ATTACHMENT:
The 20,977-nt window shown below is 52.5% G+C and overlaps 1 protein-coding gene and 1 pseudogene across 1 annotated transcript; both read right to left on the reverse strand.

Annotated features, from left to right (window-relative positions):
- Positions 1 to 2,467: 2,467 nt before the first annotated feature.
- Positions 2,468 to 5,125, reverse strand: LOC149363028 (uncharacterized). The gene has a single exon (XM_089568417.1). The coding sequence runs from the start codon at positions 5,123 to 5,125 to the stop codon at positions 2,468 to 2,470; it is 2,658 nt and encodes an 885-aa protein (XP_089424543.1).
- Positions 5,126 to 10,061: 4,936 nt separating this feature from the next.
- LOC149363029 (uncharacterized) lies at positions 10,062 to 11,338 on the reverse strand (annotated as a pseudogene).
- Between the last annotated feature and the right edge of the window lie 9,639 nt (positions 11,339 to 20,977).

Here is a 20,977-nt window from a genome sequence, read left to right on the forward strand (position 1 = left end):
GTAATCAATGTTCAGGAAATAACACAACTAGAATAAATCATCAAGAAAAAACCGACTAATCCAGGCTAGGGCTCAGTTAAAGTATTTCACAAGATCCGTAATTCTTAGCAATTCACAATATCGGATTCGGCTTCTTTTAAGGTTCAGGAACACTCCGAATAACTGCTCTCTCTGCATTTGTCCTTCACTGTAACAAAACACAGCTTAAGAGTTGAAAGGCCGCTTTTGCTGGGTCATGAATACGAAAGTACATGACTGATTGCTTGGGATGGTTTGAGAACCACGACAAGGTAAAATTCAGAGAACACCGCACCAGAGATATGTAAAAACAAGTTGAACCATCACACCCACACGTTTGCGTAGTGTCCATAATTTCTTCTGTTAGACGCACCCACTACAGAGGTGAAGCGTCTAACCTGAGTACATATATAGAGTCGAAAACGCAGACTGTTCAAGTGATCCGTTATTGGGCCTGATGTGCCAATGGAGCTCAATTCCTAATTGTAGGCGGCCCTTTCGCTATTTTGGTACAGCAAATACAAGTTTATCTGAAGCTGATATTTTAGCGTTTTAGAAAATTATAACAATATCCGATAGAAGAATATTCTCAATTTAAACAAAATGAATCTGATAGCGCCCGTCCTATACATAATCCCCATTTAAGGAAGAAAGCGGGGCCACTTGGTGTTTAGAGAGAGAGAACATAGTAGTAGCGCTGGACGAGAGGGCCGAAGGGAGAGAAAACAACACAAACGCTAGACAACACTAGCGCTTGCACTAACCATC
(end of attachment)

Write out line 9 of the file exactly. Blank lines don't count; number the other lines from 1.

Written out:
GTAATCAATGTTCAGGAAATAACACAACTAGAATAAATCATCAAGAAAAAACCGACTAATCCAGGCTAGGGCTCAGTTAAAGTATTTCACAAGATCCGTAATTCTTAGCAATTCACAATATCGGATTCGGCTTCTTTTAAGGTTCAGGAACACTCCGAATAACTGCTCTCTCTGCATTTGTCCTTCACTGTAACAAAACACAGCTTAAGAGTTGAAAGGCCGCTTTTGCTGGGTCATGAATACGAAAGTACATGACTGATTGCTTGGGATGGTTTGAGAACCACGACAAGGTAAAATTCAGAGAACACCGCACCAGAGATATGTAAAAACAAGTTGAACCATCACACCCACACGTTTGCGTAGTGTCCATAATTTCTTCTGTTAGACGCACCCACTACAGAGGTGAAGCGTCTAACCTGAGTACATATATAGAGTCGAAAACGCAGACTGTTCAAGTGATCCGTTATTGGGCCTGATGTGCCAATGGAGCTCAATTCCTAATTGTAGGCGGCCCTTTCGCTATTTTGGTACAGCAAATACAAGTTTATCTGAAGCTGATATTTTAGCGTTTTAGAAAATTATAACAATATCCGATAGAAGAATATTCTCAATTTAAACAAAATGAATCTGATAGCGCCCGTCCTATACATAATCCCCATTTAAGGAAGAAAGCGGGGCCACTTGGTGTTTAGAGAGAGAGAACATAGTAGTAGCGCTGGACGAGAGGGCCGAAGGGAGAGAAAACAACACAAACGCTAGACAACACTAGCGCTTGCACTAACCATC